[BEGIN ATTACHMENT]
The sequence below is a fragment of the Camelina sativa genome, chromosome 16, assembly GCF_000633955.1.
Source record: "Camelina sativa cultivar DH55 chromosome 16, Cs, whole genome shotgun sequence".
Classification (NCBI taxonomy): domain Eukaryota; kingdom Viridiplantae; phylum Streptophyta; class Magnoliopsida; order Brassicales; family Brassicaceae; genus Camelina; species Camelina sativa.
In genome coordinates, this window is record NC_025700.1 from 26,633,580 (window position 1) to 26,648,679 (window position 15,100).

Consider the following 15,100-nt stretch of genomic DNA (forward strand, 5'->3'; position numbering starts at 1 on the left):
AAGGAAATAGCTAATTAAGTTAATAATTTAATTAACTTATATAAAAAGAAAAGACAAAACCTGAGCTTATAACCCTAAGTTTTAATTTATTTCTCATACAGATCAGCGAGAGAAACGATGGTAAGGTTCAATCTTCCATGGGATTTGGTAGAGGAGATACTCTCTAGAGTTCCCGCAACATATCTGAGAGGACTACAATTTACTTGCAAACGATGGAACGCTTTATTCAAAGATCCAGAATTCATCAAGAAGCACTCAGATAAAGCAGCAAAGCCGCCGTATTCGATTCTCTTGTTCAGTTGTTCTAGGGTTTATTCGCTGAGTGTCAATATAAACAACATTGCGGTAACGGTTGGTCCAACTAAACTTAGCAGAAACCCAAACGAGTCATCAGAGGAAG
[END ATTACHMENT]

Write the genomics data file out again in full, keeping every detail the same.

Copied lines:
The sequence below is a fragment of the Camelina sativa genome, chromosome 16, assembly GCF_000633955.1.
Source record: "Camelina sativa cultivar DH55 chromosome 16, Cs, whole genome shotgun sequence".
Classification (NCBI taxonomy): domain Eukaryota; kingdom Viridiplantae; phylum Streptophyta; class Magnoliopsida; order Brassicales; family Brassicaceae; genus Camelina; species Camelina sativa.
In genome coordinates, this window is record NC_025700.1 from 26,633,580 (window position 1) to 26,648,679 (window position 15,100).

Consider the following 15,100-nt stretch of genomic DNA (forward strand, 5'->3'; position numbering starts at 1 on the left):
AAGGAAATAGCTAATTAAGTTAATAATTTAATTAACTTATATAAAAAGAAAAGACAAAACCTGAGCTTATAACCCTAAGTTTTAATTTATTTCTCATACAGATCAGCGAGAGAAACGATGGTAAGGTTCAATCTTCCATGGGATTTGGTAGAGGAGATACTCTCTAGAGTTCCCGCAACATATCTGAGAGGACTACAATTTACTTGCAAACGATGGAACGCTTTATTCAAAGATCCAGAATTCATCAAGAAGCACTCAGATAAAGCAGCAAAGCCGCCGTATTCGATTCTCTTGTTCAGTTGTTCTAGGGTTTATTCGCTGAGTGTCAATATAAACAACATTGCGGTAACGGTTGGTCCAACTAAACTTAGCAGAAACCCAAACGAGTCATCAGAGGAAG